User Stories - Don't Confuse Action With Intent!

Tyler Blain has an excellent article out on how to write user stories.  The key takeaways are

  1. Don’t confuse action with intent
  2. Don’t use user stories to explain how the problem should be solved.  Use them to explain why the problem should be solved

Note:
Action - How (the specific steps you take) to do something
Intent - What it is that you are actually trying to accomplish

The case being considered is an SMS group chat, where one of the participants is just a phone number (i.e., not in your contacts list)

  1. Simple (and wrong) user story - As a participant in an SMS conversation, I want to be able to add unidentified people to my contact list.  <--- This is classic "how to solve the problem" thinking.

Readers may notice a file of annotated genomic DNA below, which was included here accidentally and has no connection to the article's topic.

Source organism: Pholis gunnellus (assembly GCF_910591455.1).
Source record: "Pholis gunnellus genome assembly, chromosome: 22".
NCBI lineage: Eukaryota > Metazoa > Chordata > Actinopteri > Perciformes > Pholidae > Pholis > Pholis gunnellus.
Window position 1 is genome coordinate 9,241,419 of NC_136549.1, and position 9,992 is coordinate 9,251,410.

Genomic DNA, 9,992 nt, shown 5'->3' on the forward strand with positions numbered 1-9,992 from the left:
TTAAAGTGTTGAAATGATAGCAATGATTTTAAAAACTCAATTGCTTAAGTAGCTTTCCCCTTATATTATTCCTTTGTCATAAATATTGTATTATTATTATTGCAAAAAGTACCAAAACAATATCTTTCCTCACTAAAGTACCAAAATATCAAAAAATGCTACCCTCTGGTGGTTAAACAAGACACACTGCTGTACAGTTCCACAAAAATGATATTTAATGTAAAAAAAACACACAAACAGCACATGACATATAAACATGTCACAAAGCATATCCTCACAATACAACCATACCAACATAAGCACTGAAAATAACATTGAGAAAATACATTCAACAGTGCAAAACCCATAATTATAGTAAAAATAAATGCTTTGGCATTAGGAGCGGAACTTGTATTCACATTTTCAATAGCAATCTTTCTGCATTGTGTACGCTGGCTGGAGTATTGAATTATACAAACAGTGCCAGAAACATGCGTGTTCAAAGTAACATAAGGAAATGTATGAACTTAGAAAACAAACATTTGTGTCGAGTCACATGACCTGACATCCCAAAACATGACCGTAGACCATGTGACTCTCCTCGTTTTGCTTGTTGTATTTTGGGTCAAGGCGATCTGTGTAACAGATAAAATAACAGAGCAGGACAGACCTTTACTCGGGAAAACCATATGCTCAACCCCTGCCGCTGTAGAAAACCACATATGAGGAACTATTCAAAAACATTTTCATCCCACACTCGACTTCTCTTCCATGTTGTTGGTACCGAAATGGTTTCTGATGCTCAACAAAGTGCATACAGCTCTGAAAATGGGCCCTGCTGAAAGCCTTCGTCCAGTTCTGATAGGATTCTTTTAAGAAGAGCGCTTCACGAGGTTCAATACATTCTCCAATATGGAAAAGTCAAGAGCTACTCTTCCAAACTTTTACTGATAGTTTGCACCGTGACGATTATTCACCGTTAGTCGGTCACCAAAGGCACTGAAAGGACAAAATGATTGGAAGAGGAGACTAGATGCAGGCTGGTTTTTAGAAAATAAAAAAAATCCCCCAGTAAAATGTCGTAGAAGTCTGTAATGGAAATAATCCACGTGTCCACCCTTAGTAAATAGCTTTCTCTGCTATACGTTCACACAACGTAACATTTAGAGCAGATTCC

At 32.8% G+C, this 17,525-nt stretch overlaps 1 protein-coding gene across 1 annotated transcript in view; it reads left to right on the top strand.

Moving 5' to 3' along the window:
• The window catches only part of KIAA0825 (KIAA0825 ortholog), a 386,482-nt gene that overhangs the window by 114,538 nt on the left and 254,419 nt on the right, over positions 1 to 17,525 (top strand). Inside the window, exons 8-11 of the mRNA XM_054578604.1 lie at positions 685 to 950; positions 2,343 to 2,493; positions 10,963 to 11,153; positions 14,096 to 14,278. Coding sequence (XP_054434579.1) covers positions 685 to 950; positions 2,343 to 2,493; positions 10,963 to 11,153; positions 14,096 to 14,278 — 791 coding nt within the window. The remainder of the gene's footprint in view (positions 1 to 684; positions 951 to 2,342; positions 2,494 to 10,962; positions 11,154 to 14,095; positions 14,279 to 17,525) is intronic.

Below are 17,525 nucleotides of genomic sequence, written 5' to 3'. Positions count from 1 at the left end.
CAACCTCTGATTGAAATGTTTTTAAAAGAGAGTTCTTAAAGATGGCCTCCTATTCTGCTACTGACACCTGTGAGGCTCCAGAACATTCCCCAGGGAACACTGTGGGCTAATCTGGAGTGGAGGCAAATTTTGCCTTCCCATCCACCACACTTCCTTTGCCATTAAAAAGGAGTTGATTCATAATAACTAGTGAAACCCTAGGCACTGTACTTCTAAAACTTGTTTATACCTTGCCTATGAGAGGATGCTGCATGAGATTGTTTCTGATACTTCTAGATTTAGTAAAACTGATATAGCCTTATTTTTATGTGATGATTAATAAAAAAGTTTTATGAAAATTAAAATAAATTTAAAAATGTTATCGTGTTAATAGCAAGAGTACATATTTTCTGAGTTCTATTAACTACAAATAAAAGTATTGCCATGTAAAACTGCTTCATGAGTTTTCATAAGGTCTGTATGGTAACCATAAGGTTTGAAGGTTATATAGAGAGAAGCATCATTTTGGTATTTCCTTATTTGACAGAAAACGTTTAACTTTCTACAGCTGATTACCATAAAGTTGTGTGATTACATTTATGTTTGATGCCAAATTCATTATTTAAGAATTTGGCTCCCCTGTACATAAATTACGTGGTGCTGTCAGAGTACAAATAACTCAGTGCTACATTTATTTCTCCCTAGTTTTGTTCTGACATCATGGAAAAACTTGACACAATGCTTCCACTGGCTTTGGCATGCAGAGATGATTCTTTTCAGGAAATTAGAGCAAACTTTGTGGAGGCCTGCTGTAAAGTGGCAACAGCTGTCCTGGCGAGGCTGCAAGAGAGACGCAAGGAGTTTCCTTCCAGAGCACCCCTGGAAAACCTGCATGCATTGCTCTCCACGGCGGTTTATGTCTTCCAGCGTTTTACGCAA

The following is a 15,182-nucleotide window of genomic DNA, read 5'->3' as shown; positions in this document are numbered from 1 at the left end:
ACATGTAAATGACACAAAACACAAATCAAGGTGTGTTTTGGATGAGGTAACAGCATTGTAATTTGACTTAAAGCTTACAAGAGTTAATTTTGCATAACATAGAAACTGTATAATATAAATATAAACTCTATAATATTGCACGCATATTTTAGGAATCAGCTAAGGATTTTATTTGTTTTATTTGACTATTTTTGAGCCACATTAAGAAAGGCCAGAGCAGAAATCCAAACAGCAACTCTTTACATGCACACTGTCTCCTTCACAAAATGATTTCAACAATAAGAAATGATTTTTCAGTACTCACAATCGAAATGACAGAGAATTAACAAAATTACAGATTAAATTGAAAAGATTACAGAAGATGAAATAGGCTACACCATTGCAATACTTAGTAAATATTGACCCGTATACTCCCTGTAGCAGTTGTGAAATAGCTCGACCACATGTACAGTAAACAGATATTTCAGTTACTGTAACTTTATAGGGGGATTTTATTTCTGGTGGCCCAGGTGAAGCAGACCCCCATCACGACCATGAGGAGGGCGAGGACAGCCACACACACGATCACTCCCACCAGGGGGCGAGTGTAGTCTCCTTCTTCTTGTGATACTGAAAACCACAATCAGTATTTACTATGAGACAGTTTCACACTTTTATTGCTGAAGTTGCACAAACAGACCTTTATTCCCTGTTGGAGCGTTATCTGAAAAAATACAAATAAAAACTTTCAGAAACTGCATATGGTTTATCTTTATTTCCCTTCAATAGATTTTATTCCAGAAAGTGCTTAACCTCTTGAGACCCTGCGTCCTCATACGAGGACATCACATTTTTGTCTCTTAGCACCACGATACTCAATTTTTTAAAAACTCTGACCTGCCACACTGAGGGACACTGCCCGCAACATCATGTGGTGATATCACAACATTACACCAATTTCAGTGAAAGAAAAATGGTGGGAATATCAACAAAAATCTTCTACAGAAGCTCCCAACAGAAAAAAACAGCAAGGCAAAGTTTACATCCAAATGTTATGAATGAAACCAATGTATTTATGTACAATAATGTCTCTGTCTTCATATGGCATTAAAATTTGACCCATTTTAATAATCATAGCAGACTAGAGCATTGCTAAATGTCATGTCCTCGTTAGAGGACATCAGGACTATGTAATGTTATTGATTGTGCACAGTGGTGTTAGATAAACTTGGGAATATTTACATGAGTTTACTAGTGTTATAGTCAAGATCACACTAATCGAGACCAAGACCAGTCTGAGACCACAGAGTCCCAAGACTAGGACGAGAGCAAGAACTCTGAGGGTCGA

2. Better (and still wrong) - As a participant in an SMS conversation, I want to be able to add unidentified people to my contact list so that I can keep my contact list current. <--- This is better, but still “how to solve the problem” thinking
  3. Good user story - As a participant in an SMS conversation, I want to know who all the participants in the conversation are.

Think of what happened in the -c- above - the team can now focus on all sorts of things that can provide benefit here, and you can weed them out as relevant.  e.g.
  • check the contacts list
  • look at the convo, and try to find the name in there - and suggest that name
  • look at past messages, and see if there is a name in _there_
  • check social media
  • etc.

So yeah, focus on the why, not the how in user stories.




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